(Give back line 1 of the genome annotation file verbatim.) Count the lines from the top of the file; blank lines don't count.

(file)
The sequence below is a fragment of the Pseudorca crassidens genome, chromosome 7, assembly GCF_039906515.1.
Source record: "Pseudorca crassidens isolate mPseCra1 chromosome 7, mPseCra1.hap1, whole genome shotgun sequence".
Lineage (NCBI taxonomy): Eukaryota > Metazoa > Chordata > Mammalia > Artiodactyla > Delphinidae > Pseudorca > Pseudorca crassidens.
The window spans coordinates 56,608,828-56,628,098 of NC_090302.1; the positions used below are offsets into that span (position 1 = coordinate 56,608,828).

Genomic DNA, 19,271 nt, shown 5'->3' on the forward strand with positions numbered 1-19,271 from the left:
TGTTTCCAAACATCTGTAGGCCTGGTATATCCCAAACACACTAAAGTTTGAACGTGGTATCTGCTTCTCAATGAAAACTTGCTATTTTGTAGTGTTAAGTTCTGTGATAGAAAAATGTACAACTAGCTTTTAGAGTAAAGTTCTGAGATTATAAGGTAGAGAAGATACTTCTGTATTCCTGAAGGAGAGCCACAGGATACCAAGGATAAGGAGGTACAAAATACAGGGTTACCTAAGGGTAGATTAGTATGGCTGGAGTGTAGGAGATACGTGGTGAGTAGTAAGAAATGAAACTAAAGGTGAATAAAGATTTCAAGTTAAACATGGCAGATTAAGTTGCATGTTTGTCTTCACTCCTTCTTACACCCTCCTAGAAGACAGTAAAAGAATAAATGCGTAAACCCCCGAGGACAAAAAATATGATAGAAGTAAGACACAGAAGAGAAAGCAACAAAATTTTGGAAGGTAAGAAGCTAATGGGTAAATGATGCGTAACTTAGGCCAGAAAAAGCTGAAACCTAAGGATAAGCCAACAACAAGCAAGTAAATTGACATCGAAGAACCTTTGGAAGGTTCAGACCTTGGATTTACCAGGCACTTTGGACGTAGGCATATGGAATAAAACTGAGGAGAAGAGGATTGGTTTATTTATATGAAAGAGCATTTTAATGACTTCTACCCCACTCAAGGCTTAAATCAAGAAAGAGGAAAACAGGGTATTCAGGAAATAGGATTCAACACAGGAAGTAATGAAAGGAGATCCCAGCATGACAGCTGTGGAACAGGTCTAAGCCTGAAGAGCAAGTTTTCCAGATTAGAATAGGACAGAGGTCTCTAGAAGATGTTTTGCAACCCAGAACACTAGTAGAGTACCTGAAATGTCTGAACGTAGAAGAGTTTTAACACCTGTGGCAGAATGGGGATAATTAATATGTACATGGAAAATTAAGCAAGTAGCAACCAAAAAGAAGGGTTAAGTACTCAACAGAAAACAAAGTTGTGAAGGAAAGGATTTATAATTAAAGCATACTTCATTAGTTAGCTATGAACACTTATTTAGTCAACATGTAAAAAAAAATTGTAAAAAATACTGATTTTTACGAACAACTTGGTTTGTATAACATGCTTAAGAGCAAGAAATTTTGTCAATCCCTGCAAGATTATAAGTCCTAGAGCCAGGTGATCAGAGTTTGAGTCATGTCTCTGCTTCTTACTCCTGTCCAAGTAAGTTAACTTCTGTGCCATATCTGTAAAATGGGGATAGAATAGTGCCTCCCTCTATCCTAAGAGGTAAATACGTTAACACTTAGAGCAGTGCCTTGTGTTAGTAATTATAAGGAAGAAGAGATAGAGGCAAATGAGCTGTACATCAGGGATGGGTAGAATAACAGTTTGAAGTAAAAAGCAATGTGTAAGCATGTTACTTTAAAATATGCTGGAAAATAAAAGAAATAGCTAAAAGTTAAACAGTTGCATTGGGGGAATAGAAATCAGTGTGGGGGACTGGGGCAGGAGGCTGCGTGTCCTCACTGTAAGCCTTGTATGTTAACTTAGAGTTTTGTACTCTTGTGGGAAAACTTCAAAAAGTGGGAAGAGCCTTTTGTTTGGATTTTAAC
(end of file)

The sequence below is a fragment of the Pseudorca crassidens genome, chromosome 7, assembly GCF_039906515.1.